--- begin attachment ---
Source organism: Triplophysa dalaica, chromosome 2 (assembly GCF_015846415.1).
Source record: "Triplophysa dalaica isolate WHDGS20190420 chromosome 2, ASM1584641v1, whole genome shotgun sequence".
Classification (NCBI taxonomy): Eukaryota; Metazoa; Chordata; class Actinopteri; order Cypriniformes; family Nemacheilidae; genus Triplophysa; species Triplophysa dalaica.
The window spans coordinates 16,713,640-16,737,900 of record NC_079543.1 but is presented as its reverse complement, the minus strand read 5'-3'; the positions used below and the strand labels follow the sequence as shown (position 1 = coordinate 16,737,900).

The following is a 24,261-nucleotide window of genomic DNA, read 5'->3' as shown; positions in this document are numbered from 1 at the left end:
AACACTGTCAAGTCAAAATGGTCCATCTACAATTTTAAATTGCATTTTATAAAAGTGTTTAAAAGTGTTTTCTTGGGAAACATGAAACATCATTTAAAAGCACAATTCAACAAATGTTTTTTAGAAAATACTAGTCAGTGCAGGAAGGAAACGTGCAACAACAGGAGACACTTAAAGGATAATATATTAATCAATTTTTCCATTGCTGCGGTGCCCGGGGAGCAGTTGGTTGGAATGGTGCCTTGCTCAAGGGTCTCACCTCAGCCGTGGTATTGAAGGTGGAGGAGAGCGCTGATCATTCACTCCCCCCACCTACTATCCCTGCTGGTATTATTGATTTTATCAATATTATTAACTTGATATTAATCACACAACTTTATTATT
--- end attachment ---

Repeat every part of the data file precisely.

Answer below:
Source organism: Triplophysa dalaica, chromosome 2 (assembly GCF_015846415.1).
Source record: "Triplophysa dalaica isolate WHDGS20190420 chromosome 2, ASM1584641v1, whole genome shotgun sequence".
Classification (NCBI taxonomy): Eukaryota; Metazoa; Chordata; class Actinopteri; order Cypriniformes; family Nemacheilidae; genus Triplophysa; species Triplophysa dalaica.
The window spans coordinates 16,713,640-16,737,900 of record NC_079543.1 but is presented as its reverse complement, the minus strand read 5'-3'; the positions used below and the strand labels follow the sequence as shown (position 1 = coordinate 16,737,900).

The following is a 24,261-nucleotide window of genomic DNA, read 5'->3' as shown; positions in this document are numbered from 1 at the left end:
AACACTGTCAAGTCAAAATGGTCCATCTACAATTTTAAATTGCATTTTATAAAAGTGTTTAAAAGTGTTTTCTTGGGAAACATGAAACATCATTTAAAAGCACAATTCAACAAATGTTTTTTAGAAAATACTAGTCAGTGCAGGAAGGAAACGTGCAACAACAGGAGACACTTAAAGGATAATATATTAATCAATTTTTCCATTGCTGCGGTGCCCGGGGAGCAGTTGGTTGGAATGGTGCCTTGCTCAAGGGTCTCACCTCAGCCGTGGTATTGAAGGTGGAGGAGAGCGCTGATCATTCACTCCCCCCACCTACTATCCCTGCTGGTATTATTGATTTTATCAATATTATTAACTTGATATTAATCACACAACTTTATTATT